Despite its recent problems, Twitter remains a powerful source for real-time thoughts, moods, trends, and news—and third-party developers are still eager to tap into Twitter for the benefit of us the users. These are five free, slick apps that sit on top of Twitter and pump out all kinds of useful features.
1. Nuzzel (breaking news)
Give Nuzzel access to your Twitter feeds and it proves itself very adept at spotting breaking news—in other words, stories being shared by a lot of people you’re following. If you don’t have Twitter open all day then it can be an invaluable way of hearing about news events as they happen.
In the time I’ve had Nuzzel up and running it’s worked well at picking out key stories from the Twitter deluge, especially on the mobile app (you get about one or two notifications a day). You can also elect to receive real-time email alerts and there’s even a personalized newsletter.
2. Zapier (save links from favorited tweets)
Zapier is a more professional spin on the IFTTT idea, letting you connect together all kinds of sites and services (including Twitter) to create new tools. Paid plans are available for power users, but if you don’t need a lot of “zaps” and are happy with 15-minute updates on the links you create, then you can just use the free version.
There’s a lot to explore but here’s just one Twitter-related zap you can create: Whenever you favorite (or love!) a tweet, Zapier pings the URL it references over to Instapaper (or Pocket) where you can read it at your leisure. It saves you having to hunt through your favorites list for new reading material.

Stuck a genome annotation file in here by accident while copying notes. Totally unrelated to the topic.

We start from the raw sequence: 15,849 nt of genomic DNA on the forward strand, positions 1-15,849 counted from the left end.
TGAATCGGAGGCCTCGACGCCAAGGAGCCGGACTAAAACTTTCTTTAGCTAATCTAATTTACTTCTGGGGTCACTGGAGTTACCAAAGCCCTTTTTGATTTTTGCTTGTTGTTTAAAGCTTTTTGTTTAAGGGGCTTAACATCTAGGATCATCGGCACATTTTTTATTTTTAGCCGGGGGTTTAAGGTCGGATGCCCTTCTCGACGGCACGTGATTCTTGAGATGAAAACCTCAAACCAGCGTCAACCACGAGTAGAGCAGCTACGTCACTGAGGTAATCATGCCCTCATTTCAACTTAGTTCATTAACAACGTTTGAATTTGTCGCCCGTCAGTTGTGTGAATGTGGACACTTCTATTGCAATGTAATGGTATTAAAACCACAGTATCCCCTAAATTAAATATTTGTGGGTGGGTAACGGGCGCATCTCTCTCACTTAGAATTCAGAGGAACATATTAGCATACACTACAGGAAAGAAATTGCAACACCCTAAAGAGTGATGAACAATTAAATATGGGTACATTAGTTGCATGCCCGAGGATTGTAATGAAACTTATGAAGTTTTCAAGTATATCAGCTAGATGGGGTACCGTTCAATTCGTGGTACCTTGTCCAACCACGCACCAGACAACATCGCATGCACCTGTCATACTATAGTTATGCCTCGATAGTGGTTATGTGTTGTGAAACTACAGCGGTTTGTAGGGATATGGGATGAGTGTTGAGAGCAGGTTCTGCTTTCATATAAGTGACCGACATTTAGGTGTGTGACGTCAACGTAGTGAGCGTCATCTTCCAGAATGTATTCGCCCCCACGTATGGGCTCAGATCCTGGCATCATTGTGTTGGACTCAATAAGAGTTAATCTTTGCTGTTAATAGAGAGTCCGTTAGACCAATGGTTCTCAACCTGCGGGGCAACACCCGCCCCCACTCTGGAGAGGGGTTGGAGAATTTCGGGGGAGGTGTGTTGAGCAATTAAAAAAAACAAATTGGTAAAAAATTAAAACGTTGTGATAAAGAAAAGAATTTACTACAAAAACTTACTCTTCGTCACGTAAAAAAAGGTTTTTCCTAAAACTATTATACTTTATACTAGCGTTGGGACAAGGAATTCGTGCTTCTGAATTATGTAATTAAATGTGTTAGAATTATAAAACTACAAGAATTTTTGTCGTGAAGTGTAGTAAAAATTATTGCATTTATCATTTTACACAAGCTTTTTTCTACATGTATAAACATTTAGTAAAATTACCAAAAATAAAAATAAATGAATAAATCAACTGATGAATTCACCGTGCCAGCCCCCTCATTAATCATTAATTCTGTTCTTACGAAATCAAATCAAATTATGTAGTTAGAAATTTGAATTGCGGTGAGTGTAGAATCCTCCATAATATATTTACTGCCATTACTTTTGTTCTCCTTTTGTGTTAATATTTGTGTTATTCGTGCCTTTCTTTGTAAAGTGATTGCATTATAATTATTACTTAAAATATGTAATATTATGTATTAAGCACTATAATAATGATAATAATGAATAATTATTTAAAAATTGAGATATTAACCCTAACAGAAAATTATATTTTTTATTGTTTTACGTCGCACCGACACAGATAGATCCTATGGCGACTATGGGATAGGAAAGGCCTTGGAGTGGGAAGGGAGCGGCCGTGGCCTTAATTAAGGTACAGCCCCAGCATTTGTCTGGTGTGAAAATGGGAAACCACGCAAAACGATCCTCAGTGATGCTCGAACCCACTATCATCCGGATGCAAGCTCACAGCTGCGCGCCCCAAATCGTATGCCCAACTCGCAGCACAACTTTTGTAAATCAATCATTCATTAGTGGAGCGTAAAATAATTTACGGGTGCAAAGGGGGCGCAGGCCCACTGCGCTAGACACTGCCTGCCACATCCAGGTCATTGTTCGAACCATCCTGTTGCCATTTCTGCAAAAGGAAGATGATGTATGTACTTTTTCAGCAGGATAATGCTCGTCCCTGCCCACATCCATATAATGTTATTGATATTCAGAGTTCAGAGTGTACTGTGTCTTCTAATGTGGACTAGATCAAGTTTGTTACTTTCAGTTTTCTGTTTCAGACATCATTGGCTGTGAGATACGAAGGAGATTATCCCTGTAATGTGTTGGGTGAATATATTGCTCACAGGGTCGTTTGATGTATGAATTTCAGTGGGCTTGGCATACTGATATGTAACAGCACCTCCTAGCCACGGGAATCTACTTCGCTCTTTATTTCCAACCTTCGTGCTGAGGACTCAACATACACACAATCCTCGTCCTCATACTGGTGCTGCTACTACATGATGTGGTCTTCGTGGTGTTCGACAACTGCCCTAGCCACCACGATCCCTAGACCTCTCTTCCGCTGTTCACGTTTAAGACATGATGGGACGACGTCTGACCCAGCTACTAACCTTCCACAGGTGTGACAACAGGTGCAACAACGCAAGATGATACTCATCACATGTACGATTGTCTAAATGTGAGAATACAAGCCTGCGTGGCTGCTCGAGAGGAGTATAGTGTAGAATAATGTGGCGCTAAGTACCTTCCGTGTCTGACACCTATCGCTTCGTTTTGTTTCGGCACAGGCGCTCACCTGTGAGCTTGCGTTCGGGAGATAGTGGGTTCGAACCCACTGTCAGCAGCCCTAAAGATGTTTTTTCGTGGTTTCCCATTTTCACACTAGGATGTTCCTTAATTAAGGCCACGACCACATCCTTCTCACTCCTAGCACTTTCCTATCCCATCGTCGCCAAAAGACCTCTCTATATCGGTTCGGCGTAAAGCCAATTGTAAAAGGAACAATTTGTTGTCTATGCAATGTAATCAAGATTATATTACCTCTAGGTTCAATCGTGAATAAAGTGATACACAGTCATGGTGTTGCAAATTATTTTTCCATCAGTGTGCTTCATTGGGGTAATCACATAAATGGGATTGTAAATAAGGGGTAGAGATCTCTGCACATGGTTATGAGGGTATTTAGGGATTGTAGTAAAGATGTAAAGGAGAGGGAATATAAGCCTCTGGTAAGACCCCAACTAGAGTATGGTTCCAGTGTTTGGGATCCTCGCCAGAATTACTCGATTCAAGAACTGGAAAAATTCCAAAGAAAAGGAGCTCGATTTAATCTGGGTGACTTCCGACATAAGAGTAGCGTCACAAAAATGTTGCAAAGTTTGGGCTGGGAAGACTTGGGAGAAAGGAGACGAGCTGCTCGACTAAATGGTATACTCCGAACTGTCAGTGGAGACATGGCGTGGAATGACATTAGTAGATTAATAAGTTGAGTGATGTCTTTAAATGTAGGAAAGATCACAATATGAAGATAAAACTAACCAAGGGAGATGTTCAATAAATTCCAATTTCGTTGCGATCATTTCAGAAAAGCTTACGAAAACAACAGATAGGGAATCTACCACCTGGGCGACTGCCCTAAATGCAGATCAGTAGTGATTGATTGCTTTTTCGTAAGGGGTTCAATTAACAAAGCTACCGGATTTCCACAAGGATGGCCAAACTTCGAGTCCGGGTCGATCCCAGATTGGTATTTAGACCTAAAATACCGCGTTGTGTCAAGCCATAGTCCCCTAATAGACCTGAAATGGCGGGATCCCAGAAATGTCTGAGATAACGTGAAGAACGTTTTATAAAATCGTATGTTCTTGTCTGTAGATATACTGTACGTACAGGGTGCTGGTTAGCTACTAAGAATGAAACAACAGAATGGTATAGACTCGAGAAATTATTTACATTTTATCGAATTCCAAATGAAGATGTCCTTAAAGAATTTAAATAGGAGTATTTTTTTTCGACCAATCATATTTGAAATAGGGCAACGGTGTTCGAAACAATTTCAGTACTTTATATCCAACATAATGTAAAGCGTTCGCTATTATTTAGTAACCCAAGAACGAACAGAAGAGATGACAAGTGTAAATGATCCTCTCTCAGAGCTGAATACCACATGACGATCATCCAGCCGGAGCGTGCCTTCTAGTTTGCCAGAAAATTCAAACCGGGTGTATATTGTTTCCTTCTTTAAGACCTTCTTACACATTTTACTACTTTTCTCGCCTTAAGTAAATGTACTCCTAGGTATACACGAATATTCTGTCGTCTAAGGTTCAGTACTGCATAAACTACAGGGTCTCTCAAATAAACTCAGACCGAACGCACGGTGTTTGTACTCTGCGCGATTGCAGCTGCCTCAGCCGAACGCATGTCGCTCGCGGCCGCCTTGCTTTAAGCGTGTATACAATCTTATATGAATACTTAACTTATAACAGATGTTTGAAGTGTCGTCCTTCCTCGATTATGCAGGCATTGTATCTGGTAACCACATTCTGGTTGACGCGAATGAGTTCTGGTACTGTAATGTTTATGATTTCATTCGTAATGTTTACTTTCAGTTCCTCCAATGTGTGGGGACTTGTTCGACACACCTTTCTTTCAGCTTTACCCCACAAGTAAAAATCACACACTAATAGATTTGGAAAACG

3. The Latest (digested links)
The Latest is perfect if you find your Twitter timeline a little overwhelming or underwhelming in terms of the number of quality links it serves up. The Latest doesn’t actually use your Twitter account at all. Instead, it analyzes tweets from “a bunch of the most interesting people” on the social network for its needs.
What you’re left with is an elegantly distilled list of 10 of the most popular links of the moment, with rising and falling (and new entry) icons on the right. Toggle the notifications switch at the bottom to on if you want to get an alert in your browser whenever there’s a new link to check out.
4. ParrotRead (book recommendations)
What to read next? It’s not always an easy question to answer but ParrotRead mines the data left by the people you follow on Twitter to come up with a few suggestions—assuming you respect the tastes of the people you’re linked to on Twitter, you should like the reading advice ParrotRead throws your way.
Recommendations appear in the form of a weekly email, so you’re not overloaded with suggestions, and based on the feedback we’ve seen so far the service works very well. If it’s not completely to your liking, try following a few more of your favorite authors (or well-read friends) on Twitter.
5. Choose your own adventure
Twitter can even be used to craft a classic “choose your own adventure” story—the adventure that starts here is one of the most recent we’ve seen, although there are others out there. Each fork in the road of the story directs you to another Twitter account, where you’re asked to make a new choice.
The story is obviously rather short and succinct because of the limitations of Twitter itself, but it’s another fine example of how Twitter can be used creatively. If you’re interested in how the CYOA story was created (or even if you want to build your own), the author has explained his methods here.